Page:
Just under 90 days to go.  Do the polls give us any pointers from the past?

There is an interesting exercise we can do.  Take the last 10 general elections, and take the polling averages for all the parties with just under 90 days to go to the final vote.

In other words, take the point we are at now, and take the same points for the previous 10 elections.

Did the closing 90 days make any difference to the eventual outcome?

For the Conservatives, no difference. The final vote share has been, on average, exactly what polls said it would be with 90 days still to go.

For Labour, the run-up means lost ground.  On average, the party’s poll share was 3.5 percentage points lower on polling day than it was with 90 days to go.

For the Liberal Democrats (and all previous permutations), the actual vote share was 3.2 percentage points better than implied by polls with 90 days to go.

Now, the statistical small print.

The Conservative performance is remarkable.  The variation between T -90 and polling day across the last 10 elections is consistently tiny – under one percentage point.  There is only one outlier to the trend, and that was the run-up to the 1997 poll when the Conservative position slipped by 6 percentage points between T – 90 and polling day.

The Labour performance is more varied.  In only one lection did Labour manage to increase its share between T -90 and polling day, and even then it was by just one percentage point (February 1974). In one election there was no change at all (1987).  All others show a loss of support between T -90 and polling day. There are two outliers – 1997 and 2001, when Labour’s stratospheric pre-election lead dropped back slightly between T -90 and polling day.  Strip out the distortion of those two, and the average dip between T -90 and polling day is 2.7 percentage points.

The trends for the two major parties are not affected by whether they were in government or in opposition in the pre-election run-up.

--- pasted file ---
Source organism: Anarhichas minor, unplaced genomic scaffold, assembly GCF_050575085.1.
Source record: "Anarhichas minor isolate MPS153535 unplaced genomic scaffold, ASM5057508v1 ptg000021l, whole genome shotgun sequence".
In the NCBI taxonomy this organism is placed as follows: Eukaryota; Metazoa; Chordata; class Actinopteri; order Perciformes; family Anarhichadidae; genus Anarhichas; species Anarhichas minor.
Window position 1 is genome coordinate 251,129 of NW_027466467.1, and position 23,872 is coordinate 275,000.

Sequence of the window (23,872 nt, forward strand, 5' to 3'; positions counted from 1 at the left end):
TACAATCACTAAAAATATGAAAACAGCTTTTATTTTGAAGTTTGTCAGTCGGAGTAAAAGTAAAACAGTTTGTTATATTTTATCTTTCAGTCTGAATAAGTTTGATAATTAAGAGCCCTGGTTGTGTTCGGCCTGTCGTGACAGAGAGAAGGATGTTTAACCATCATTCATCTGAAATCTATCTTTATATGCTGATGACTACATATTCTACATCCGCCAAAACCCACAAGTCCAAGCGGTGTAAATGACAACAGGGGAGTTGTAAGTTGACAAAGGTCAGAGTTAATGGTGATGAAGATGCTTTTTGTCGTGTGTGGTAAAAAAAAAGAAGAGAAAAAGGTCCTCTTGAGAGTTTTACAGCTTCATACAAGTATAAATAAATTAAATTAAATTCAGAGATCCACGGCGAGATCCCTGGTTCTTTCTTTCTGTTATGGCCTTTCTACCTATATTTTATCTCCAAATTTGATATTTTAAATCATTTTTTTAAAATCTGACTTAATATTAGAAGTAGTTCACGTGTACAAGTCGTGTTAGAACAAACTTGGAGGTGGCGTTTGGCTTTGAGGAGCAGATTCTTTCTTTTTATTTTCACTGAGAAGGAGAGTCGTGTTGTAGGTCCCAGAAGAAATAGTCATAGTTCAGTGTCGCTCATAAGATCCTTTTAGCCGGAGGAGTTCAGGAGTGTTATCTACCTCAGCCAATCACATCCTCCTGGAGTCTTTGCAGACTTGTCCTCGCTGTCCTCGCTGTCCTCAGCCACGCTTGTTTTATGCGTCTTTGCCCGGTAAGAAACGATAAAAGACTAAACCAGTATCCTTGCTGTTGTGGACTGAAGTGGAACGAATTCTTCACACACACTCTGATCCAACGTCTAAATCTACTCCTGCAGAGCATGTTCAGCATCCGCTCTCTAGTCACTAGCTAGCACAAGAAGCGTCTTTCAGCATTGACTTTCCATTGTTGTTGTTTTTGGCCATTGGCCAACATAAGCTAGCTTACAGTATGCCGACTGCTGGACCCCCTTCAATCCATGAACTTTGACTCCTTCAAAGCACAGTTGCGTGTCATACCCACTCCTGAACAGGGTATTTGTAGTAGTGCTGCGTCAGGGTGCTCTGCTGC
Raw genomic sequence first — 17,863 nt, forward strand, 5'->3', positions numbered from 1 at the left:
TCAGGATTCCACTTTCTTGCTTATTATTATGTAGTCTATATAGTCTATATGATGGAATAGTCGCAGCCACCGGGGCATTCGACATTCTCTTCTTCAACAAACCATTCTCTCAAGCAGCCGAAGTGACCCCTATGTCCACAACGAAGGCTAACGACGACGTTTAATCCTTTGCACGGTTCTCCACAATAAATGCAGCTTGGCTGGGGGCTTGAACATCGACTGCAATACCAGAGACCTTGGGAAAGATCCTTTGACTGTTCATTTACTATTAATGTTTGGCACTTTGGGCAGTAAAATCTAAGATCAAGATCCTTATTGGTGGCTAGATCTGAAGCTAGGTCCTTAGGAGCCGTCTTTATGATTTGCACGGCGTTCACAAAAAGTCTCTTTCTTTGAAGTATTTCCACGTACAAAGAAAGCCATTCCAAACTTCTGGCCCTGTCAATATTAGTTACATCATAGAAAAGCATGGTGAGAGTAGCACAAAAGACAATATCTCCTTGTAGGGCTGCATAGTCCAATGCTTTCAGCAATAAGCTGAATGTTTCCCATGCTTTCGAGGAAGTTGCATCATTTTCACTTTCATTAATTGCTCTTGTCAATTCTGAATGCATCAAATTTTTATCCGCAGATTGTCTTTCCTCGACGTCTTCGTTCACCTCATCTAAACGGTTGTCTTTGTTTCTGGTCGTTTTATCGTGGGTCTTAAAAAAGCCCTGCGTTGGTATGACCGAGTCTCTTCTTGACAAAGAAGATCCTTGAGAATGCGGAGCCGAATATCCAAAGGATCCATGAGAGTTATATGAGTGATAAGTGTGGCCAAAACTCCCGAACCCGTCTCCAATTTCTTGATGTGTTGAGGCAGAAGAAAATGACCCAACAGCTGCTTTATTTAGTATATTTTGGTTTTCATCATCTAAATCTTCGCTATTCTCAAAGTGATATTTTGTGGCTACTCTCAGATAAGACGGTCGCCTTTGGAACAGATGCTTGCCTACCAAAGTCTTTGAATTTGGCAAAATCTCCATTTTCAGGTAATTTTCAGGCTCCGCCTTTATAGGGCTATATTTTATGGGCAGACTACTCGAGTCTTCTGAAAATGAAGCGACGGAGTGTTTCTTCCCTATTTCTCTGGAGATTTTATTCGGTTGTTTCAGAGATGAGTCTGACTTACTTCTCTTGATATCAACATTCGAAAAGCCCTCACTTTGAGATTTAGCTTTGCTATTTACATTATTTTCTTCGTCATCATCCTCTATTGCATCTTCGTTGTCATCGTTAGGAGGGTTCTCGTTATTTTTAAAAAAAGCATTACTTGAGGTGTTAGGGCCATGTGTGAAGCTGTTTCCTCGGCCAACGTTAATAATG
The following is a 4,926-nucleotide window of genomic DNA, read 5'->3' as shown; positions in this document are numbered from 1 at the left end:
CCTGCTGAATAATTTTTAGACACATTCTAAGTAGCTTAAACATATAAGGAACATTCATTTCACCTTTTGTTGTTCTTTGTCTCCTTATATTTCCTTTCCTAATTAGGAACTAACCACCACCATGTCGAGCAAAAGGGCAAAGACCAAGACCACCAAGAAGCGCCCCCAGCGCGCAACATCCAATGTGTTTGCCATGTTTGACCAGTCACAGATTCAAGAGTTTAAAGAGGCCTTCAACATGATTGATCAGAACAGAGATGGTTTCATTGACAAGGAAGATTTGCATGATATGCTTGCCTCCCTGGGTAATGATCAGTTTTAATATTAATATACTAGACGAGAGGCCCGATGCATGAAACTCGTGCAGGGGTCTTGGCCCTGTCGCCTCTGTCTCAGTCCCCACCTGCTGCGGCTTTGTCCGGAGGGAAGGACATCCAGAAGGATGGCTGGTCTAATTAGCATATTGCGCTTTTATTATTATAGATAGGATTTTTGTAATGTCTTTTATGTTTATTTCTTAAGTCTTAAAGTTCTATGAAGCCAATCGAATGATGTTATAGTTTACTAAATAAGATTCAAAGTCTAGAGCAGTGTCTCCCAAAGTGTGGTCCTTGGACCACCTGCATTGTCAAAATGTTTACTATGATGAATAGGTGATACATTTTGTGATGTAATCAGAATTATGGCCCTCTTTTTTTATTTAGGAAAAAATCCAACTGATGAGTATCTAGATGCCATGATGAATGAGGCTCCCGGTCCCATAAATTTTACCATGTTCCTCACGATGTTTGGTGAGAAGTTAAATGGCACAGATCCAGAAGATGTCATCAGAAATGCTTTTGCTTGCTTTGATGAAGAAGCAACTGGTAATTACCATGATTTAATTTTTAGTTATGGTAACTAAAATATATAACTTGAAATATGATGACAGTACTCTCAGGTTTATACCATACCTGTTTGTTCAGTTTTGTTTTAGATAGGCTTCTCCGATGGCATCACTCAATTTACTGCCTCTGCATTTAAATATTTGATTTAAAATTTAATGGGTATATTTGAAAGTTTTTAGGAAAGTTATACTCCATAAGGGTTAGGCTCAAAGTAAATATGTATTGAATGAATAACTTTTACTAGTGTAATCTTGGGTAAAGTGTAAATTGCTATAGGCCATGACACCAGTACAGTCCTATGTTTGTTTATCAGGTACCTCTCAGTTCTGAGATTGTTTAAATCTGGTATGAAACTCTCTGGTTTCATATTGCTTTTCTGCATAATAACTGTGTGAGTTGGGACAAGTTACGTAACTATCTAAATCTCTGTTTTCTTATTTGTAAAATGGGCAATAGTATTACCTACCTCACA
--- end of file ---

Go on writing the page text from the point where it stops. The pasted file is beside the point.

The Liberal Democrats  -and their previous incarnations – gained support between T -90 and polling day in seven elections, remained stable in two, and slipped in only one.

What if we apply these precedents to today?

The current poll average gives us:

Labour                  33

Conservative         32

Liberal Democrat   8


Apply the average movement seen over the last 10 elections (adjusting for the outliers) and we will lend up with:


Labour                   30

Conservative         32

Liberal Democrat  11


What would that give us in terms of seats?  Hard to say with precision because of the pentagonal nature of this election, and the unknown impact of UKIP in Con/Lab marginal, and of the SNP on Labour’s base in Scotland.

But making cautious assumptions on these new variables, we would get a Parliament roughly like this:


Conservative   288

Labour              285

Lib Dem              27

SNP                     30

Others                20


If the polling precedent holds, we are heading for a Parliament where no combination of one large party and one small party can command a majority.

But what about that ‘if’?

The past is not necessarily a guide to the future.  And some factors about election 2015 are new:

  • There is no clear precedent for a force like UKIP;
  • The Liberal Democrats are entering the contest with a record in government, for the first time;
  • There are contests with very different profiles taking place in the constituent countries of the United Kingdom;
  • The percentage of voters indicating, at T -90, that they may still change their mind is unprecedented.

Those points alone suggest that this General Election may write new history, rather than repeat the patterns of the past. But then again, it may not.

Either way, for party leaders planning the final push, polling precedent might be worth taking into consideration. If only because it shows what tens to happen in the minds of around 30 million voters as that clock ticks down.

James Plaskitt


Polling Station” by secretlondon123 is licensed under CC BY-SA 2.0.